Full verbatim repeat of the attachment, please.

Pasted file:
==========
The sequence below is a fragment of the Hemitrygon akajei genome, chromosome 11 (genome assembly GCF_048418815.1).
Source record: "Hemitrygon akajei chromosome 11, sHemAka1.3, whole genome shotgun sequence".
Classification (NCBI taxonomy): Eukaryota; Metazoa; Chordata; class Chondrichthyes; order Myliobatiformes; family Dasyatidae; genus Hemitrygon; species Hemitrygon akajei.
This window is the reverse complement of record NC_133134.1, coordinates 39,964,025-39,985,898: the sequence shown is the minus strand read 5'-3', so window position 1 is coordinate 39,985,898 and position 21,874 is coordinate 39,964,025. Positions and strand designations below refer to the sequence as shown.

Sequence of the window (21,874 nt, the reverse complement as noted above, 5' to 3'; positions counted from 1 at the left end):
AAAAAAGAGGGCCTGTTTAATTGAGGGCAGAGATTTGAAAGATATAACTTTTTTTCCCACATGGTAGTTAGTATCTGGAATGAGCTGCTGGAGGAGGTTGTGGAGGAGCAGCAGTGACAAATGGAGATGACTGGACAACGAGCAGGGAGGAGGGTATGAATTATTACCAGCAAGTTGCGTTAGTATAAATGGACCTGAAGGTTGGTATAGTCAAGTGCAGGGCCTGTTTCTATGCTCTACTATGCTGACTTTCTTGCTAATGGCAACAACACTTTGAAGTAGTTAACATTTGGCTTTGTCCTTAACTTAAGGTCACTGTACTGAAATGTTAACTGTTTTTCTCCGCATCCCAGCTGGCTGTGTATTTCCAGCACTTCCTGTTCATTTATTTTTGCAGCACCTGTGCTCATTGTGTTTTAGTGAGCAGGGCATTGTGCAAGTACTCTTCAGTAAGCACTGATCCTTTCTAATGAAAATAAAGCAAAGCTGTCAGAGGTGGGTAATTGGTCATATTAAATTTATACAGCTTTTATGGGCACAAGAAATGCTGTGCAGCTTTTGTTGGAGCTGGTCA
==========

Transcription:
The sequence below is a fragment of the Hemitrygon akajei genome, chromosome 11 (genome assembly GCF_048418815.1).
Source record: "Hemitrygon akajei chromosome 11, sHemAka1.3, whole genome shotgun sequence".
Classification (NCBI taxonomy): Eukaryota; Metazoa; Chordata; class Chondrichthyes; order Myliobatiformes; family Dasyatidae; genus Hemitrygon; species Hemitrygon akajei.
This window is the reverse complement of record NC_133134.1, coordinates 39,964,025-39,985,898: the sequence shown is the minus strand read 5'-3', so window position 1 is coordinate 39,985,898 and position 21,874 is coordinate 39,964,025. Positions and strand designations below refer to the sequence as shown.

Sequence of the window (21,874 nt, the reverse complement as noted above, 5' to 3'; positions counted from 1 at the left end):
AAAAAAGAGGGCCTGTTTAATTGAGGGCAGAGATTTGAAAGATATAACTTTTTTTCCCACATGGTAGTTAGTATCTGGAATGAGCTGCTGGAGGAGGTTGTGGAGGAGCAGCAGTGACAAATGGAGATGACTGGACAACGAGCAGGGAGGAGGGTATGAATTATTACCAGCAAGTTGCGTTAGTATAAATGGACCTGAAGGTTGGTATAGTCAAGTGCAGGGCCTGTTTCTATGCTCTACTATGCTGACTTTCTTGCTAATGGCAACAACACTTTGAAGTAGTTAACATTTGGCTTTGTCCTTAACTTAAGGTCACTGTACTGAAATGTTAACTGTTTTTCTCCGCATCCCAGCTGGCTGTGTATTTCCAGCACTTCCTGTTCATTTATTTTTGCAGCACCTGTGCTCATTGTGTTTTAGTGAGCAGGGCATTGTGCAAGTACTCTTCAGTAAGCACTGATCCTTTCTAATGAAAATAAAGCAAAGCTGTCAGAGGTGGGTAATTGGTCATATTAAATTTATACAGCTTTTATGGGCACAAGAAATGCTGTGCAGCTTTTGTTGGAGCTGGTCA